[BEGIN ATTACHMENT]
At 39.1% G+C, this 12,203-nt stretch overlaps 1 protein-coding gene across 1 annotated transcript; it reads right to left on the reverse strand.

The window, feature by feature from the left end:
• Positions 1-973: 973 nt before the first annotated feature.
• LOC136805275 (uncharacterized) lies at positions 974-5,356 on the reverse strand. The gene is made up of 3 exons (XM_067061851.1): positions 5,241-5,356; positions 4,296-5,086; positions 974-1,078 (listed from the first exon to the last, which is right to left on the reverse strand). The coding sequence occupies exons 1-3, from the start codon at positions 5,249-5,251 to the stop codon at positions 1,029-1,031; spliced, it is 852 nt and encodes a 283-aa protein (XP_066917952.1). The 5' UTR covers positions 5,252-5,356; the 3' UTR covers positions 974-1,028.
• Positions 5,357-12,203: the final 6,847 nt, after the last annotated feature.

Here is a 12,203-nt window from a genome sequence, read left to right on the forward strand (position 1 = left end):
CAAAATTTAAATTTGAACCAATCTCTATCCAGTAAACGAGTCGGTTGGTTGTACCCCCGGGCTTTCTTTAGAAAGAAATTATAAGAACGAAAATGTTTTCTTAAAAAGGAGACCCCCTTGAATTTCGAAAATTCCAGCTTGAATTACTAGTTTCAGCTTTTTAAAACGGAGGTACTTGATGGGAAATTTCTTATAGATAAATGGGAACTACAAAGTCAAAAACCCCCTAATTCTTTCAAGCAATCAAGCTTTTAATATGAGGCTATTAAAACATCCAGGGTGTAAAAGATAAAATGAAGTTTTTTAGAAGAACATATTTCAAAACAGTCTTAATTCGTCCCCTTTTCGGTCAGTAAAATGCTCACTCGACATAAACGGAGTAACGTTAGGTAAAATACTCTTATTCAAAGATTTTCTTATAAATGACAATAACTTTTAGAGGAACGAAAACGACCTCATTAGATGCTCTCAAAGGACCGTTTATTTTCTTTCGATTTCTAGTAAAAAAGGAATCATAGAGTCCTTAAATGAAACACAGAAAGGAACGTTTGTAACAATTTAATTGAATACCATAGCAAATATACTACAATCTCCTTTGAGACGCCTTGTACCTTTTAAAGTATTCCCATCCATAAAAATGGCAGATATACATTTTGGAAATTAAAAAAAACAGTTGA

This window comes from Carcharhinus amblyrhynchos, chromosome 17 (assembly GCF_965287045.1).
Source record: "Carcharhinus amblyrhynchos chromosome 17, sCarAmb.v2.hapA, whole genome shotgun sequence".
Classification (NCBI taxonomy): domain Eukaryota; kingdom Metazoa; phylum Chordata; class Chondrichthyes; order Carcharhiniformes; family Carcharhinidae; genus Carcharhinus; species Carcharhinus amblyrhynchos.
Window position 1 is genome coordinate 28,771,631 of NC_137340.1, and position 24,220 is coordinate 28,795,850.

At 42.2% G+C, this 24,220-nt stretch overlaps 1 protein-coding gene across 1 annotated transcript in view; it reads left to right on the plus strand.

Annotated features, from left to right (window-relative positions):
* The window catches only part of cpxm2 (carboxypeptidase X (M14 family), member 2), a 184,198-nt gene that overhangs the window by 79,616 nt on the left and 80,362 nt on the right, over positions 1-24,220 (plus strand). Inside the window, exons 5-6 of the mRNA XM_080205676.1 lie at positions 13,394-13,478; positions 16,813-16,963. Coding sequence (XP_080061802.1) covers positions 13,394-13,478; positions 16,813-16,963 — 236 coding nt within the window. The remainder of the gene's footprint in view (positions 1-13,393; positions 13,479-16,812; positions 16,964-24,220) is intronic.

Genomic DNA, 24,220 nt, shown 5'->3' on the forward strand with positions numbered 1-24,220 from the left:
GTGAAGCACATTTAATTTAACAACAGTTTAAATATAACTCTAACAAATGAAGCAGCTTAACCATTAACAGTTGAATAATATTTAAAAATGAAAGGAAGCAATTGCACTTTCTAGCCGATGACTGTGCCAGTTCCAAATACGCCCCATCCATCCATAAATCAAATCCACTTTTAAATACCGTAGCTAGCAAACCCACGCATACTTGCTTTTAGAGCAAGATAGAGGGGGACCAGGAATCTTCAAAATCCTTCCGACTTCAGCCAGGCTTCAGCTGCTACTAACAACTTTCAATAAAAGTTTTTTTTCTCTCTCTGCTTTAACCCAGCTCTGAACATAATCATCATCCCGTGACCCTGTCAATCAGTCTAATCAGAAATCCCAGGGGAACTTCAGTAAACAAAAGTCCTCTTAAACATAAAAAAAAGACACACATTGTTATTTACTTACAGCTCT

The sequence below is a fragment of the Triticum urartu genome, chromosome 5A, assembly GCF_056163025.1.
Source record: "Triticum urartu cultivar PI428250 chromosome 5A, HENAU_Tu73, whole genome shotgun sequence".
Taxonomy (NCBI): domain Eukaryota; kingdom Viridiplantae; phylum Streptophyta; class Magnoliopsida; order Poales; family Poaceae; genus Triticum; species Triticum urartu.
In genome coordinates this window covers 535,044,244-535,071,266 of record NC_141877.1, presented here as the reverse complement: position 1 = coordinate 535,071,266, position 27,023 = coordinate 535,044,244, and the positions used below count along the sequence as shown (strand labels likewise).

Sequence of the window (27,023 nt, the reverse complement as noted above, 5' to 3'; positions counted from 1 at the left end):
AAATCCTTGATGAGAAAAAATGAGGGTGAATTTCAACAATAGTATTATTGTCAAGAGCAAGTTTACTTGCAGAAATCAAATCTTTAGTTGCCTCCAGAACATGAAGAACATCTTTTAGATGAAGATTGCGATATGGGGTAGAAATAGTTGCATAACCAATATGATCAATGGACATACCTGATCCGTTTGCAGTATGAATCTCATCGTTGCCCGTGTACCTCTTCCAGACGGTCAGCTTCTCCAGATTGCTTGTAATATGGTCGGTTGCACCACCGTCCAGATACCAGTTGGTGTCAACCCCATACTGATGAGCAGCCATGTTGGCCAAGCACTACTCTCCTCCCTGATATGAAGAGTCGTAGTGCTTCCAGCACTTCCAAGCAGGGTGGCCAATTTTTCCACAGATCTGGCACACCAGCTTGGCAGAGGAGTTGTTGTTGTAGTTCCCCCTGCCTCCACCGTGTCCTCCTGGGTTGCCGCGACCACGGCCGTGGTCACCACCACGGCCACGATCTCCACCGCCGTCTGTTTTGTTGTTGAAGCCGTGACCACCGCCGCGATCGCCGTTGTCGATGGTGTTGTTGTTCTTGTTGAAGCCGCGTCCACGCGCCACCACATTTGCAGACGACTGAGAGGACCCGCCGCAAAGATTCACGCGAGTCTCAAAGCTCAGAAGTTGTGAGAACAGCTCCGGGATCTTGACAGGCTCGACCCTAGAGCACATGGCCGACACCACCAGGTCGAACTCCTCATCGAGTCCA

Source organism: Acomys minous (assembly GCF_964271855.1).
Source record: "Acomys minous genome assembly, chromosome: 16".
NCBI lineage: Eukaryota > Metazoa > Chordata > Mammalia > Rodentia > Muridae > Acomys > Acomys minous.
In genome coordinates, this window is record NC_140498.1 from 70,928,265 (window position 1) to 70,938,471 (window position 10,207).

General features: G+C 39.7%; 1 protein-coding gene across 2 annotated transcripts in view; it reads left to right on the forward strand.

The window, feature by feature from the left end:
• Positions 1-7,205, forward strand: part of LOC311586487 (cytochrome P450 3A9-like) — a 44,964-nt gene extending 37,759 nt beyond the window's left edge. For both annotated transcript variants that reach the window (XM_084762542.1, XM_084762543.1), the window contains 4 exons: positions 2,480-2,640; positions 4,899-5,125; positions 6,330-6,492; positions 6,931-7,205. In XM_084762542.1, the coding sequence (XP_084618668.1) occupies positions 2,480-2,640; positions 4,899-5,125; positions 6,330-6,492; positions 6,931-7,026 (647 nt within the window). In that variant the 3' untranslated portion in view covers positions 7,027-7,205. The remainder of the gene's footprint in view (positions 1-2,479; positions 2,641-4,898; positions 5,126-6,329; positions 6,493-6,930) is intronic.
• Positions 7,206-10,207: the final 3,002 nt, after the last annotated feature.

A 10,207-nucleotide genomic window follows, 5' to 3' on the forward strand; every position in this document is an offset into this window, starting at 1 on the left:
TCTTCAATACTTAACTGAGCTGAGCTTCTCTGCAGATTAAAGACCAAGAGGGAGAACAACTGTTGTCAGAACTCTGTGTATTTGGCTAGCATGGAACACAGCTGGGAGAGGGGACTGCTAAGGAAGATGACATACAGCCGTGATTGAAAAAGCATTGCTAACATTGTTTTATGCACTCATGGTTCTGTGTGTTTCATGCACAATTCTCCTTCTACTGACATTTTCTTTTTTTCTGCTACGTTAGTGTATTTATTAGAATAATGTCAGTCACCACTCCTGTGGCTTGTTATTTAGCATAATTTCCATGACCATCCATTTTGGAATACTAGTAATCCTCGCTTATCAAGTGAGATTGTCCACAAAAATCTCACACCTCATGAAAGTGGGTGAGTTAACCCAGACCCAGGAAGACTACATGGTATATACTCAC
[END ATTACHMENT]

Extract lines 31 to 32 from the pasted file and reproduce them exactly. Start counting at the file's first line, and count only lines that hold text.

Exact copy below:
A 10,207-nucleotide genomic window follows, 5' to 3' on the forward strand; every position in this document is an offset into this window, starting at 1 on the left:
TCTTCAATACTTAACTGAGCTGAGCTTCTCTGCAGATTAAAGACCAAGAGGGAGAACAACTGTTGTCAGAACTCTGTGTATTTGGCTAGCATGGAACACAGCTGGGAGAGGGGACTGCTAAGGAAGATGACATACAGCCGTGATTGAAAAAGCATTGCTAACATTGTTTTATGCACTCATGGTTCTGTGTGTTTCATGCACAATTCTCCTTCTACTGACATTTTCTTTTTTTCTGCTACGTTAGTGTATTTATTAGAATAATGTCAGTCACCACTCCTGTGGCTTGTTATTTAGCATAATTTCCATGACCATCCATTTTGGAATACTAGTAATCCTCGCTTATCAAGTGAGATTGTCCACAAAAATCTCACACCTCATGAAAGTGGGTGAGTTAACCCAGACCCAGGAAGACTACATGGTATATACTCAC